### Graphical Category Theory Demonstrations

#### Posted by Urs Schreiber

*guest post by*

**Jocelyn Paine**If you could commission a computer demonstration of any categorical idea, what would you ask for? Could such demonstrations have helped you, or your students, learn tricky ideas? And, would you be willing to share the visualisations and metaphors that you have devised to explain these ideas to yourself or others?

Ways of explaining categorical ideas have been discussed here and there in the Café — for example, in Gerbes in the Guardian. But it would be good to devote a single thread to “how to explain” and how we can use the computer to help us do so.

Last
year in fact, I
implemented some
Web-based
category theory
demonstrations of products,
coproducts, and other constructions;
and Urs suggested
that it would be really nice to combine my work with
*n*Lab by making
applet
demonstrations for the
*n*Lab:product
and
*n*Lab:coproduct
pages. So I’ve asked
Urs to guest-post this and start the thread.

I’ll just mention that one hope I have is that one could eventually build up a “metaphor repository”: a computerised stock of mappings from categorical ideas to their depictions on screen, including how these relate to animation space and time. From this, one would, with help from the computer, select ideas to be demonstrated and ways to demonstrate them, then piece these together into a complete demonstration. It would be a huge project — perhaps only an order of magnitude smaller than Douglas Lenat’s logic-based encyclopaedia of common-sense knowledge Cyc — but I’m convinced it’s doable, and that someone ought to be doing it. Perhaps it could be a first step to Greg Egan’s Truth Mines! This is his virtual landscape for learning maths, that John Baez mentions near the top of This Week’s Finds in Mathematical Physics (Week 115).

When I have time,
I’ll post some ideas on how I think one might implement a
“metaphor repository”.
But anyway, do please post
suggestions for applets that you’d like to
see in *n*Lab.

And here are some
questions to start off with. At the moment,
my Web-page demonstrations use
finite sets. The limits demo,
for example, randomly chooses sets and arrows
between them, generates a limit, then
depicts the limit cone using a graph-drawing
program called GraphViz.
It lists the sets and arrows, so the reader can
check that things commute as they should.
Sets and set functions are easy to
calculate with. But what other categories could
I use, whose objects and arrows would also be easy to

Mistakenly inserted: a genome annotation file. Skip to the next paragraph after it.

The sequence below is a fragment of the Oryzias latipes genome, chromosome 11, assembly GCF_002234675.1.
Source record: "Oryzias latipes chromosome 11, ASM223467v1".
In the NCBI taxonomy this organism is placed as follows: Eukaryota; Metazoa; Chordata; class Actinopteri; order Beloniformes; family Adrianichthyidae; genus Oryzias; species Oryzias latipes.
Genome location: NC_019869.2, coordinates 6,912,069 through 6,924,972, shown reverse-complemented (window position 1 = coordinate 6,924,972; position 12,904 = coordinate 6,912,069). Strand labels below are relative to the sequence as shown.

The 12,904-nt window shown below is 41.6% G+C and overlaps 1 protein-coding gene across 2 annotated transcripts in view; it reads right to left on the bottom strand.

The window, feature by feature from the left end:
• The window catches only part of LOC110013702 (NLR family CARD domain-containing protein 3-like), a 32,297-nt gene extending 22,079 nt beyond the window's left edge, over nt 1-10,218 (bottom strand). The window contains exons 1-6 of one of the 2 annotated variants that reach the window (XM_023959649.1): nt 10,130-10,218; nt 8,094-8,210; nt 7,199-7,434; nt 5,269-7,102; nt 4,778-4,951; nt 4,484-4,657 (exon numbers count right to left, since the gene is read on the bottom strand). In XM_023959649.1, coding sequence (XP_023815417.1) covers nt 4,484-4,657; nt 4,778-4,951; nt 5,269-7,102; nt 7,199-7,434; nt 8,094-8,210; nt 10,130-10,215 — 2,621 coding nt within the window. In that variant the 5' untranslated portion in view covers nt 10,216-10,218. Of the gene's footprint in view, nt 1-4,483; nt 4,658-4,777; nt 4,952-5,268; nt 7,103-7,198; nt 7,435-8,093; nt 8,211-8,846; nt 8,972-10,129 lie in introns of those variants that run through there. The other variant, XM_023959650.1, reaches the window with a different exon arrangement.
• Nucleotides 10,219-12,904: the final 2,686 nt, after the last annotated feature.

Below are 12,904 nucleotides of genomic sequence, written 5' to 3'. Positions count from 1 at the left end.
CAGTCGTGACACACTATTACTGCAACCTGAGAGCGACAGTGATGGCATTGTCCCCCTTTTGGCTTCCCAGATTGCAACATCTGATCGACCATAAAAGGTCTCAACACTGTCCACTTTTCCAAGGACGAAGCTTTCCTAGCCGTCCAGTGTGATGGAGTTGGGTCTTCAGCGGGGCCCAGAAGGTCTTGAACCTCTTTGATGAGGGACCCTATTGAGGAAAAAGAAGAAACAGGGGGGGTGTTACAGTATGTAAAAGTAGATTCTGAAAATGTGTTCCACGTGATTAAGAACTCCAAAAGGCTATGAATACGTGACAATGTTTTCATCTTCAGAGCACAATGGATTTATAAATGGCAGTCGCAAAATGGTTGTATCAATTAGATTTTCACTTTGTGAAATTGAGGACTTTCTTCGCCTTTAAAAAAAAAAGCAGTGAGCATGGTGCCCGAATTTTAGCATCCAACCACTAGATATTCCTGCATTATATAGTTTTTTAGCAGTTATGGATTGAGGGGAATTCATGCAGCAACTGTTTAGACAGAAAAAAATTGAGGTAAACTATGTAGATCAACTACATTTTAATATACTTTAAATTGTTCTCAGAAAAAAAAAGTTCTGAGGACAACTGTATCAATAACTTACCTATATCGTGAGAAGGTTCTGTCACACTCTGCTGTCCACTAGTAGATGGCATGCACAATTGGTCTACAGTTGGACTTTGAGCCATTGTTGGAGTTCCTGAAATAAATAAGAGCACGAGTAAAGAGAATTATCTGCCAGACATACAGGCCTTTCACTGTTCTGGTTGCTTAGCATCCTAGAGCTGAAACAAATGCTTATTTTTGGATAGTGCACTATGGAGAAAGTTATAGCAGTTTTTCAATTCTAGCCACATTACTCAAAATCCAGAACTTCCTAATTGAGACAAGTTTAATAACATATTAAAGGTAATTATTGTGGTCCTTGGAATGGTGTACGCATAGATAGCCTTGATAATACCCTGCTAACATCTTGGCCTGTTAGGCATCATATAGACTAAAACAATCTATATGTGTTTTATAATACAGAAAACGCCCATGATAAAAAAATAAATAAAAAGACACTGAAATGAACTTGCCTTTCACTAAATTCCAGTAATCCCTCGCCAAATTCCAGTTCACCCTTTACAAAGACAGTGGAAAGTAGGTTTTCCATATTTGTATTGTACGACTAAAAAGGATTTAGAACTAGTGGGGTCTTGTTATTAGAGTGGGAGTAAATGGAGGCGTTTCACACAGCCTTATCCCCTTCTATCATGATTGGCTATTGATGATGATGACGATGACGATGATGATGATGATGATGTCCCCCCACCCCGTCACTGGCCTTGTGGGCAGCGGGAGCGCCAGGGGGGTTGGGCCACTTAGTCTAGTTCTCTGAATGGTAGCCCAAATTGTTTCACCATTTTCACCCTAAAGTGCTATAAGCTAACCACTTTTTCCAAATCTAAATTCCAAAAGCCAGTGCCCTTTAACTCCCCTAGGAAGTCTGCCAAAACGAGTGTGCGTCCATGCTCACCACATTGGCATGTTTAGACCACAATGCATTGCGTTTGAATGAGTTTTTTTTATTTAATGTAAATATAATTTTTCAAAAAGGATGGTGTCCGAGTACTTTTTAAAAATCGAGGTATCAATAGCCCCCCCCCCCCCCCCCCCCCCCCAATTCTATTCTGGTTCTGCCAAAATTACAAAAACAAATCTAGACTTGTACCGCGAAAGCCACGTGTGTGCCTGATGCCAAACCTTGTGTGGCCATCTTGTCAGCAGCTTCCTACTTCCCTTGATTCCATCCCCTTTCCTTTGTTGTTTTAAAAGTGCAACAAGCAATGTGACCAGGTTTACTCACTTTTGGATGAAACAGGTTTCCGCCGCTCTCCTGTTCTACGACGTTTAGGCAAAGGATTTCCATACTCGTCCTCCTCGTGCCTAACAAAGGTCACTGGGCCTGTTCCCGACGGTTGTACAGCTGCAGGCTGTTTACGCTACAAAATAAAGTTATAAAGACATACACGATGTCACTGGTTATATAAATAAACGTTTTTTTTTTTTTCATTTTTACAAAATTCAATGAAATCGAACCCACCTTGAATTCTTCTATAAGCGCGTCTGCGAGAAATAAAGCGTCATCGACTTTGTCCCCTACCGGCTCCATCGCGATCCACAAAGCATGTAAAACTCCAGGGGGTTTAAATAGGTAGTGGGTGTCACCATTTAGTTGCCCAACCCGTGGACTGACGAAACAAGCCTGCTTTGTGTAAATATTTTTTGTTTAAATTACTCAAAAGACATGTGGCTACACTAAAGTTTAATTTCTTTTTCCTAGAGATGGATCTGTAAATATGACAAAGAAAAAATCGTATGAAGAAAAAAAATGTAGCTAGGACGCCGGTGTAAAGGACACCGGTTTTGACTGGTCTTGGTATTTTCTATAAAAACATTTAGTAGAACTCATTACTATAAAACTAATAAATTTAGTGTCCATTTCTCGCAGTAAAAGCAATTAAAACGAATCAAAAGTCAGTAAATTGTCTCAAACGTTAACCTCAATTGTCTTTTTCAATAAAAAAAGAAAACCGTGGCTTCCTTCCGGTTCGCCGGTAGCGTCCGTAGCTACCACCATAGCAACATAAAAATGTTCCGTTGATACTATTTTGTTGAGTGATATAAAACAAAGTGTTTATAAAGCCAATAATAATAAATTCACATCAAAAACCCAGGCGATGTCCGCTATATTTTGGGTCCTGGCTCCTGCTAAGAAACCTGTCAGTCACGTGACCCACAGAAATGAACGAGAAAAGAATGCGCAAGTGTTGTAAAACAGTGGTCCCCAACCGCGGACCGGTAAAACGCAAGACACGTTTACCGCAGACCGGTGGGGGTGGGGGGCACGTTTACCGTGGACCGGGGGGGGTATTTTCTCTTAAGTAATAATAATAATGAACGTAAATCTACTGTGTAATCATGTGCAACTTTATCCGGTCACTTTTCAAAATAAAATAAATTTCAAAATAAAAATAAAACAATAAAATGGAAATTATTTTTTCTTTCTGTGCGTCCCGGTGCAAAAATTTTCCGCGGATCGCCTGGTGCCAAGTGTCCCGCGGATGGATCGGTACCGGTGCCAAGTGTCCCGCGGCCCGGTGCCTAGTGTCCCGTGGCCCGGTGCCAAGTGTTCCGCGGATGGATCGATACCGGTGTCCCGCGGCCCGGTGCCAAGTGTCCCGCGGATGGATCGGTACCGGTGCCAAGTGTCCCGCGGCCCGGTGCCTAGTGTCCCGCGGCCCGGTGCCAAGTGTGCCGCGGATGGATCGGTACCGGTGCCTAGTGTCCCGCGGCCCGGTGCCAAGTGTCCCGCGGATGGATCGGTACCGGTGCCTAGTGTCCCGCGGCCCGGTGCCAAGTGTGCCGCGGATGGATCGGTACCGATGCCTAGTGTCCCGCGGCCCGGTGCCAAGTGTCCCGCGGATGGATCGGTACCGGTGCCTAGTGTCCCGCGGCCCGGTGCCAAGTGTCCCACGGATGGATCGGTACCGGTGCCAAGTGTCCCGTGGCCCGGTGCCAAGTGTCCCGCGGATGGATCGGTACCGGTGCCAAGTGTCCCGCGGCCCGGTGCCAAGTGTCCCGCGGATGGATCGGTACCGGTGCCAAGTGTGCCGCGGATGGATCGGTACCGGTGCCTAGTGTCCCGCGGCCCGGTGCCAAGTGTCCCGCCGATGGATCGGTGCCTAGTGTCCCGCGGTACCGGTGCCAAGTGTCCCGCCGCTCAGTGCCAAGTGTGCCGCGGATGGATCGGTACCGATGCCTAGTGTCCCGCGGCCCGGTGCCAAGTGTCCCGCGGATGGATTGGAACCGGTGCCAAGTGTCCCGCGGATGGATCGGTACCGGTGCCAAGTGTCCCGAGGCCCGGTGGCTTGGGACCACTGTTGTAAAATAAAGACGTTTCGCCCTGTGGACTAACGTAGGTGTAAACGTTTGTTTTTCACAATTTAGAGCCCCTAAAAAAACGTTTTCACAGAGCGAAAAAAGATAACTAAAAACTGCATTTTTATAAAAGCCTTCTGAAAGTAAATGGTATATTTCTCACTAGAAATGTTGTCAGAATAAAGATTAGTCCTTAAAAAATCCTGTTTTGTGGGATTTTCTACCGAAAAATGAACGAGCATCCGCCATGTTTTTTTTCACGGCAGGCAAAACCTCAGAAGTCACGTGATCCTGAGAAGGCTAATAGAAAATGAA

depict, and easy for a reader to calculate with?
Is this anyway too “low-level” a way to show what
limits do, paying too much attention to calculation
and not enough to the essence of the idea? Probably. And,
how much could one really convey in an *n*Lab limit
applet, given the size and resolution of current laptop
screens and the need to reserve some space for
controls and the *n*Lab page text around the applet?

## Re: Graphical Category Theory Demonstrations

I applaud your Java applets, Jocelyn! This is the sort of thing where it’s very easy for mathematicians to dream big — but only a few brave people dare to actually

dosomething.A possibility that leaps to mind is finite-dimensional vector spaces, perhaps over the rational numbers. By picking bases for all these vector spaces, morphisms between them can be described as matrices of rational numbers.

An amusing about this example is that the coproduct is the same as the product, unlike in the category of finite sets. They’re both the ‘direct sum’ of vector spaces.

Taking an equalizer of two linear maps

$V \stackrel{\to}{\to} W$

amounts to solving a system of linear equations. If there are $n$ linearly independent solutions, you can say the equalizer is $\mathbb{Q}^n$, and specify the actual solutions by giving a matrix to describe the inclusion

$\mathbb{Q}^n \to V$

There could be software packages for solving systems of linear equations that would reduce the amount of programming you need to do.

If you want a more ‘finitistic’ example along the same lines, you could use finite-dimensional vector spaces over a finite field — for example the integers mod 2, which should please your programmer’s heart!

Maybe they’re “low-level” — but maybe that’s great! A lot of people think category theory is “too abstract”. Seeing limits worked out in a very low-level concrete way should correct any misimpression that they’re some sort of airy nonsense.